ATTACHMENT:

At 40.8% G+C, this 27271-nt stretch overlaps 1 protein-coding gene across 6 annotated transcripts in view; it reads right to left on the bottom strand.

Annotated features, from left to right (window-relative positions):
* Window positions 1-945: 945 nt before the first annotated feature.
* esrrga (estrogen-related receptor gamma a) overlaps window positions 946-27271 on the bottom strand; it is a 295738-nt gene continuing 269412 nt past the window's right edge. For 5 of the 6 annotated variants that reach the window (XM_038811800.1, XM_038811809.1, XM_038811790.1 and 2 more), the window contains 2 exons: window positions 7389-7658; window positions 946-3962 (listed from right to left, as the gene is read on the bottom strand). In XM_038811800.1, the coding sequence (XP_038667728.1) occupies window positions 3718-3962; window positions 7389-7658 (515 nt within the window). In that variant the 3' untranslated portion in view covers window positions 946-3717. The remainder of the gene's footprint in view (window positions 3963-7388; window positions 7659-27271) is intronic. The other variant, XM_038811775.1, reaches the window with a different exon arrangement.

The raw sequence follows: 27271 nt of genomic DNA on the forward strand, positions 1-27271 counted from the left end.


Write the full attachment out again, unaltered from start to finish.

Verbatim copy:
At 40.8% G+C, this 27271-nt stretch overlaps 1 protein-coding gene across 6 annotated transcripts in view; it reads right to left on the bottom strand.

Annotated features, from left to right (window-relative positions):
* Window positions 1-945: 945 nt before the first annotated feature.
* esrrga (estrogen-related receptor gamma a) overlaps window positions 946-27271 on the bottom strand; it is a 295738-nt gene continuing 269412 nt past the window's right edge. For 5 of the 6 annotated variants that reach the window (XM_038811800.1, XM_038811809.1, XM_038811790.1 and 2 more), the window contains 2 exons: window positions 7389-7658; window positions 946-3962 (listed from right to left, as the gene is read on the bottom strand). In XM_038811800.1, the coding sequence (XP_038667728.1) occupies window positions 3718-3962; window positions 7389-7658 (515 nt within the window). In that variant the 3' untranslated portion in view covers window positions 946-3717. The remainder of the gene's footprint in view (window positions 3963-7388; window positions 7659-27271) is intronic. The other variant, XM_038811775.1, reaches the window with a different exon arrangement.

The raw sequence follows: 27271 nt of genomic DNA on the forward strand, positions 1-27271 counted from the left end.